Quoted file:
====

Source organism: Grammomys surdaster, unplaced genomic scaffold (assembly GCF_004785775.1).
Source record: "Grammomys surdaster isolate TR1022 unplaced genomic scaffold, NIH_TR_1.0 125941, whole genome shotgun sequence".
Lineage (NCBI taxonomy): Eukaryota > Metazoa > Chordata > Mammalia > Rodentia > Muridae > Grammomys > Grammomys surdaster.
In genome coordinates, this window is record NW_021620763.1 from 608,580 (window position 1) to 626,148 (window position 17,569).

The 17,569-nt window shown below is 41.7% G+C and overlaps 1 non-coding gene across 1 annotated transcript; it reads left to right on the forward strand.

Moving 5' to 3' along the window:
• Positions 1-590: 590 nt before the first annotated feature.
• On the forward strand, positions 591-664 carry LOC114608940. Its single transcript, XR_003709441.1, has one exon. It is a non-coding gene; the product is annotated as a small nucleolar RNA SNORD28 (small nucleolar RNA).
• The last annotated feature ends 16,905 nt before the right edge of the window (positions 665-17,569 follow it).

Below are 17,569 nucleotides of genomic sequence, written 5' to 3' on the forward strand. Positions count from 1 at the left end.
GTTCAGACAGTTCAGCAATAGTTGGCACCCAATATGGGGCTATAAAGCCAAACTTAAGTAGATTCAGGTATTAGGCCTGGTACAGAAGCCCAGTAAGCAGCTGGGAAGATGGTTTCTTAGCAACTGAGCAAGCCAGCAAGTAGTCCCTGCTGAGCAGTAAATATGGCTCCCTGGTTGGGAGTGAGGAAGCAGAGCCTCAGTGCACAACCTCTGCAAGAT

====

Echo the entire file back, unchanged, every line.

Source organism: Grammomys surdaster, unplaced genomic scaffold (assembly GCF_004785775.1).
Source record: "Grammomys surdaster isolate TR1022 unplaced genomic scaffold, NIH_TR_1.0 125941, whole genome shotgun sequence".
Lineage (NCBI taxonomy): Eukaryota > Metazoa > Chordata > Mammalia > Rodentia > Muridae > Grammomys > Grammomys surdaster.
In genome coordinates, this window is record NW_021620763.1 from 608,580 (window position 1) to 626,148 (window position 17,569).

The 17,569-nt window shown below is 41.7% G+C and overlaps 1 non-coding gene across 1 annotated transcript; it reads left to right on the forward strand.

Moving 5' to 3' along the window:
• Positions 1-590: 590 nt before the first annotated feature.
• On the forward strand, positions 591-664 carry LOC114608940. Its single transcript, XR_003709441.1, has one exon. It is a non-coding gene; the product is annotated as a small nucleolar RNA SNORD28 (small nucleolar RNA).
• The last annotated feature ends 16,905 nt before the right edge of the window (positions 665-17,569 follow it).

Below are 17,569 nucleotides of genomic sequence, written 5' to 3' on the forward strand. Positions count from 1 at the left end.
GTTCAGACAGTTCAGCAATAGTTGGCACCCAATATGGGGCTATAAAGCCAAACTTAAGTAGATTCAGGTATTAGGCCTGGTACAGAAGCCCAGTAAGCAGCTGGGAAGATGGTTTCTTAGCAACTGAGCAAGCCAGCAAGTAGTCCCTGCTGAGCAGTAAATATGGCTCCCTGGTTGGGAGTGAGGAAGCAGAGCCTCAGTGCACAACCTCTGCAAGAT